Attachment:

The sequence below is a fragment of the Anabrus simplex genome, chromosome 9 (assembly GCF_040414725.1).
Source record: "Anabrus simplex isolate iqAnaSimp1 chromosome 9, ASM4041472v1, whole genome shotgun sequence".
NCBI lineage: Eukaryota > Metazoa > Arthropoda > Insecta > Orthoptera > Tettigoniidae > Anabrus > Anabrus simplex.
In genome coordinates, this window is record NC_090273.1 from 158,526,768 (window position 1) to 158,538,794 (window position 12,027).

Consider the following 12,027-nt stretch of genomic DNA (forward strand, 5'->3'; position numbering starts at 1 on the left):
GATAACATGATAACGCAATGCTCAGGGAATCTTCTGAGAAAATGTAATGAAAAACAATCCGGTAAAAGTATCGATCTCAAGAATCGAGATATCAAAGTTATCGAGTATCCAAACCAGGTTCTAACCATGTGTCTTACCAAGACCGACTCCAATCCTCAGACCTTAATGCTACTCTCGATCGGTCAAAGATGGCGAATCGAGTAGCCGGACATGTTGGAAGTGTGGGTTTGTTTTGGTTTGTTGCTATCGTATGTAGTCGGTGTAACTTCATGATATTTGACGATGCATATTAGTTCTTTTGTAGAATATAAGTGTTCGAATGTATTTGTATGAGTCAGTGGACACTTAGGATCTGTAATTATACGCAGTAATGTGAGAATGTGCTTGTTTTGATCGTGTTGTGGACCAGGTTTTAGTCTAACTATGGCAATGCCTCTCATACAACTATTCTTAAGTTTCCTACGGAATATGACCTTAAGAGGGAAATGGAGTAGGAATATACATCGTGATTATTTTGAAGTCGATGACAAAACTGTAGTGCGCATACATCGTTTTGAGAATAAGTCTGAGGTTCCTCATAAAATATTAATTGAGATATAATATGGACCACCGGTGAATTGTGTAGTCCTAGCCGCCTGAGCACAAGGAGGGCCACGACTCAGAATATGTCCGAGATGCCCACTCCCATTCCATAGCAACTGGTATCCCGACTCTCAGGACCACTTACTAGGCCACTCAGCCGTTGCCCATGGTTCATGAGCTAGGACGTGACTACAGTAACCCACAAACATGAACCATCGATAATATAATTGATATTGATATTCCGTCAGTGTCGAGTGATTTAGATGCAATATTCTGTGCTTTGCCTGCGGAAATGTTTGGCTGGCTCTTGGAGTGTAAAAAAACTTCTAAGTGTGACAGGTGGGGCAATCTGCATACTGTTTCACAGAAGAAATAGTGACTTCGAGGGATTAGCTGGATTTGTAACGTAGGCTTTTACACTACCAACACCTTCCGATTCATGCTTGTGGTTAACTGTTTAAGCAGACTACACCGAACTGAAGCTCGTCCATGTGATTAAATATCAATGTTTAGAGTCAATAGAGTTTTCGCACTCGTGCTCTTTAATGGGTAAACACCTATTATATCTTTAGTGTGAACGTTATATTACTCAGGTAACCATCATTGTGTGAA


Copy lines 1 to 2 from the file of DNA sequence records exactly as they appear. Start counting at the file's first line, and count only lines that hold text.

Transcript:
The sequence below is a fragment of the Anabrus simplex genome, chromosome 9 (assembly GCF_040414725.1).
Source record: "Anabrus simplex isolate iqAnaSimp1 chromosome 9, ASM4041472v1, whole genome shotgun sequence".